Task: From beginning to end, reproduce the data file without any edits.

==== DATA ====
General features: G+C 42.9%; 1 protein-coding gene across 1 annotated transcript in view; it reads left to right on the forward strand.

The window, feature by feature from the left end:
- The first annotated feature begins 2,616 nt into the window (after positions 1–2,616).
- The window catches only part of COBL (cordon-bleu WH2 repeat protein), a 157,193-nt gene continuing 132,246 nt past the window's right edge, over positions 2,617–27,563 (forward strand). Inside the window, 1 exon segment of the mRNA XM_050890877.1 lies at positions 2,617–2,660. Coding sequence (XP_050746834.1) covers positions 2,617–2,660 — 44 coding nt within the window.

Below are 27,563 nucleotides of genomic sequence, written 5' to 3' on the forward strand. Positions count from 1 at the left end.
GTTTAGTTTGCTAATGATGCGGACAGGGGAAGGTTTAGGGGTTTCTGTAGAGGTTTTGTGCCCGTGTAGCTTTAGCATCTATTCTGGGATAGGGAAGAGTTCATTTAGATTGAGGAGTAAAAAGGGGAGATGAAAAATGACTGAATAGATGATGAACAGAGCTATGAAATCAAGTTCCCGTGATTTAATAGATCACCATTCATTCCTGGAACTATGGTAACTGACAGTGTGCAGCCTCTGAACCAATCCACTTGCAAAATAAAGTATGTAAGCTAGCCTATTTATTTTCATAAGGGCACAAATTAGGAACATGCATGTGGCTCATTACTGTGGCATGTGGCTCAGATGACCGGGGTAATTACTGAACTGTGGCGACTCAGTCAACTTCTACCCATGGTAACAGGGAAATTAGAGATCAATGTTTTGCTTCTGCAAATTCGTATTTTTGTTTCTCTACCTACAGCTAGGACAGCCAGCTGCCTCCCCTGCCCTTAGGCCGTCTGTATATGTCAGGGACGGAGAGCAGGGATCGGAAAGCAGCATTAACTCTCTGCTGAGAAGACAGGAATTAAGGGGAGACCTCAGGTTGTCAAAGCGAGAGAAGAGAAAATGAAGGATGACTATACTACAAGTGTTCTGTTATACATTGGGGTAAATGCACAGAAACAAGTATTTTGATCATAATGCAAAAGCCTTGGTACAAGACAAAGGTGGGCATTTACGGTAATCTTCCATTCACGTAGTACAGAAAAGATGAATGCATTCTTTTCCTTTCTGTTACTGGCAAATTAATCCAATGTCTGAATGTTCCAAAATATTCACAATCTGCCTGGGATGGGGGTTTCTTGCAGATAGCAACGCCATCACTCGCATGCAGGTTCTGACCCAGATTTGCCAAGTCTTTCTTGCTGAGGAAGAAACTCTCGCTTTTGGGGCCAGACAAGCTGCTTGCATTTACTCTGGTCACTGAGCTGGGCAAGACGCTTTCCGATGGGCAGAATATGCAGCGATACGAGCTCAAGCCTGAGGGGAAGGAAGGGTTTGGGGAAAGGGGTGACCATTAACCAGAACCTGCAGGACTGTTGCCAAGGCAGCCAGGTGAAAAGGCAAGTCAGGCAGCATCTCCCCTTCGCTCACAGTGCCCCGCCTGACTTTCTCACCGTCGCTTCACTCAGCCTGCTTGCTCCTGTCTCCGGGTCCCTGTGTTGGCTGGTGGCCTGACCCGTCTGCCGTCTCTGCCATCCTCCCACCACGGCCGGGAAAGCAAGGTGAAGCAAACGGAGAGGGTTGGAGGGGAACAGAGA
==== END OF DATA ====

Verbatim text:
General features: G+C 42.9%; 1 protein-coding gene across 1 annotated transcript in view; it reads left to right on the forward strand.

The window, feature by feature from the left end:
- The first annotated feature begins 2,616 nt into the window (after positions 1–2,616).
- The window catches only part of COBL (cordon-bleu WH2 repeat protein), a 157,193-nt gene continuing 132,246 nt past the window's right edge, over positions 2,617–27,563 (forward strand). Inside the window, 1 exon segment of the mRNA XM_050890877.1 lies at positions 2,617–2,660. Coding sequence (XP_050746834.1) covers positions 2,617–2,660 — 44 coding nt within the window.

Below are 27,563 nucleotides of genomic sequence, written 5' to 3' on the forward strand. Positions count from 1 at the left end.
GTTTAGTTTGCTAATGATGCGGACAGGGGAAGGTTTAGGGGTTTCTGTAGAGGTTTTGTGCCCGTGTAGCTTTAGCATCTATTCTGGGATAGGGAAGAGTTCATTTAGATTGAGGAGTAAAAAGGGGAGATGAAAAATGACTGAATAGATGATGAACAGAGCTATGAAATCAAGTTCCCGTGATTTAATAGATCACCATTCATTCCTGGAACTATGGTAACTGACAGTGTGCAGCCTCTGAACCAATCCACTTGCAAAATAAAGTATGTAAGCTAGCCTATTTATTTTCATAAGGGCACAAATTAGGAACATGCATGTGGCTCATTACTGTGGCATGTGGCTCAGATGACCGGGGTAATTACTGAACTGTGGCGACTCAGTCAACTTCTACCCATGGTAACAGGGAAATTAGAGATCAATGTTTTGCTTCTGCAAATTCGTATTTTTGTTTCTCTACCTACAGCTAGGACAGCCAGCTGCCTCCCCTGCCCTTAGGCCGTCTGTATATGTCAGGGACGGAGAGCAGGGATCGGAAAGCAGCATTAACTCTCTGCTGAGAAGACAGGAATTAAGGGGAGACCTCAGGTTGTCAAAGCGAGAGAAGAGAAAATGAAGGATGACTATACTACAAGTGTTCTGTTATACATTGGGGTAAATGCACAGAAACAAGTATTTTGATCATAATGCAAAAGCCTTGGTACAAGACAAAGGTGGGCATTTACGGTAATCTTCCATTCACGTAGTACAGAAAAGATGAATGCATTCTTTTCCTTTCTGTTACTGGCAAATTAATCCAATGTCTGAATGTTCCAAAATATTCACAATCTGCCTGGGATGGGGGTTTCTTGCAGATAGCAACGCCATCACTCGCATGCAGGTTCTGACCCAGATTTGCCAAGTCTTTCTTGCTGAGGAAGAAACTCTCGCTTTTGGGGCCAGACAAGCTGCTTGCATTTACTCTGGTCACTGAGCTGGGCAAGACGCTTTCCGATGGGCAGAATATGCAGCGATACGAGCTCAAGCCTGAGGGGAAGGAAGGGTTTGGGGAAAGGGGTGACCATTAACCAGAACCTGCAGGACTGTTGCCAAGGCAGCCAGGTGAAAAGGCAAGTCAGGCAGCATCTCCCCTTCGCTCACAGTGCCCCGCCTGACTTTCTCACCGTCGCTTCACTCAGCCTGCTTGCTCCTGTCTCCGGGTCCCTGTGTTGGCTGGTGGCCTGACCCGTCTGCCGTCTCTGCCATCCTCCCACCACGGCCGGGAAAGCAAGGTGAAGCAAACGGAGAGGGTTGGAGGGGAACAGAGA